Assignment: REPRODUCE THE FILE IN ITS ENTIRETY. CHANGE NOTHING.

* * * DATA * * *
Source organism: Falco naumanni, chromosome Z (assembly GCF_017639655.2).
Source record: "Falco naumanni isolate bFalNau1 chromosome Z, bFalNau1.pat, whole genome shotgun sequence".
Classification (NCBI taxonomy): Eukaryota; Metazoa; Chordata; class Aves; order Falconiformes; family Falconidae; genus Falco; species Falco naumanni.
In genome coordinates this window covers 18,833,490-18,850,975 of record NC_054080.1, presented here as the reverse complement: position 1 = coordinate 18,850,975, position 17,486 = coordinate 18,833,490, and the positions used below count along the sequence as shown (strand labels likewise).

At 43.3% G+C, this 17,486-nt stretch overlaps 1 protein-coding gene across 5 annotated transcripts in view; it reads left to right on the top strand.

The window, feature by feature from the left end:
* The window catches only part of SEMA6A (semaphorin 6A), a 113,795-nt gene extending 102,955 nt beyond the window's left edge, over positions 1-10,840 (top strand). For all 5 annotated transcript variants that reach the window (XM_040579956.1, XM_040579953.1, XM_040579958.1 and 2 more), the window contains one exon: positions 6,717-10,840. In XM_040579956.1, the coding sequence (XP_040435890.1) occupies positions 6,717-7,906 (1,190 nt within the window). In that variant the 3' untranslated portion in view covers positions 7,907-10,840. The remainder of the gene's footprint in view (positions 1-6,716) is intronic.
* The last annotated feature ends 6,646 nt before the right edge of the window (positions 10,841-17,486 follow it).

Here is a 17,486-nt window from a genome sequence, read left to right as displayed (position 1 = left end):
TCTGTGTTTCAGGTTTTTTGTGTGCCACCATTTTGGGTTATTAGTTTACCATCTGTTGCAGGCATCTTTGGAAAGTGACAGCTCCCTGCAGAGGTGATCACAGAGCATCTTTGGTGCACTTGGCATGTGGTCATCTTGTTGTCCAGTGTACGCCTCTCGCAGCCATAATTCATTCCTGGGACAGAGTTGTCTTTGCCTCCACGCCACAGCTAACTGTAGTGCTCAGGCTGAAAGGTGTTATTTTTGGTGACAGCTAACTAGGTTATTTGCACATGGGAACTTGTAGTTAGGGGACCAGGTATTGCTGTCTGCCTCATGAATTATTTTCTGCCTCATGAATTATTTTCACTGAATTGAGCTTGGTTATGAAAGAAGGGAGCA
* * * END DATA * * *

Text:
Source organism: Falco naumanni, chromosome Z (assembly GCF_017639655.2).
Source record: "Falco naumanni isolate bFalNau1 chromosome Z, bFalNau1.pat, whole genome shotgun sequence".
Classification (NCBI taxonomy): Eukaryota; Metazoa; Chordata; class Aves; order Falconiformes; family Falconidae; genus Falco; species Falco naumanni.
In genome coordinates this window covers 18,833,490-18,850,975 of record NC_054080.1, presented here as the reverse complement: position 1 = coordinate 18,850,975, position 17,486 = coordinate 18,833,490, and the positions used below count along the sequence as shown (strand labels likewise).

At 43.3% G+C, this 17,486-nt stretch overlaps 1 protein-coding gene across 5 annotated transcripts in view; it reads left to right on the top strand.

The window, feature by feature from the left end:
* The window catches only part of SEMA6A (semaphorin 6A), a 113,795-nt gene extending 102,955 nt beyond the window's left edge, over positions 1-10,840 (top strand). For all 5 annotated transcript variants that reach the window (XM_040579956.1, XM_040579953.1, XM_040579958.1 and 2 more), the window contains one exon: positions 6,717-10,840. In XM_040579956.1, the coding sequence (XP_040435890.1) occupies positions 6,717-7,906 (1,190 nt within the window). In that variant the 3' untranslated portion in view covers positions 7,907-10,840. The remainder of the gene's footprint in view (positions 1-6,716) is intronic.
* The last annotated feature ends 6,646 nt before the right edge of the window (positions 10,841-17,486 follow it).

Here is a 17,486-nt window from a genome sequence, read left to right as displayed (position 1 = left end):
TCTGTGTTTCAGGTTTTTTGTGTGCCACCATTTTGGGTTATTAGTTTACCATCTGTTGCAGGCATCTTTGGAAAGTGACAGCTCCCTGCAGAGGTGATCACAGAGCATCTTTGGTGCACTTGGCATGTGGTCATCTTGTTGTCCAGTGTACGCCTCTCGCAGCCATAATTCATTCCTGGGACAGAGTTGTCTTTGCCTCCACGCCACAGCTAACTGTAGTGCTCAGGCTGAAAGGTGTTATTTTTGGTGACAGCTAACTAGGTTATTTGCACATGGGAACTTGTAGTTAGGGGACCAGGTATTGCTGTCTGCCTCATGAATTATTTTCTGCCTCATGAATTATTTTCACTGAATTGAGCTTGGTTATGAAAGAAGGGAGCA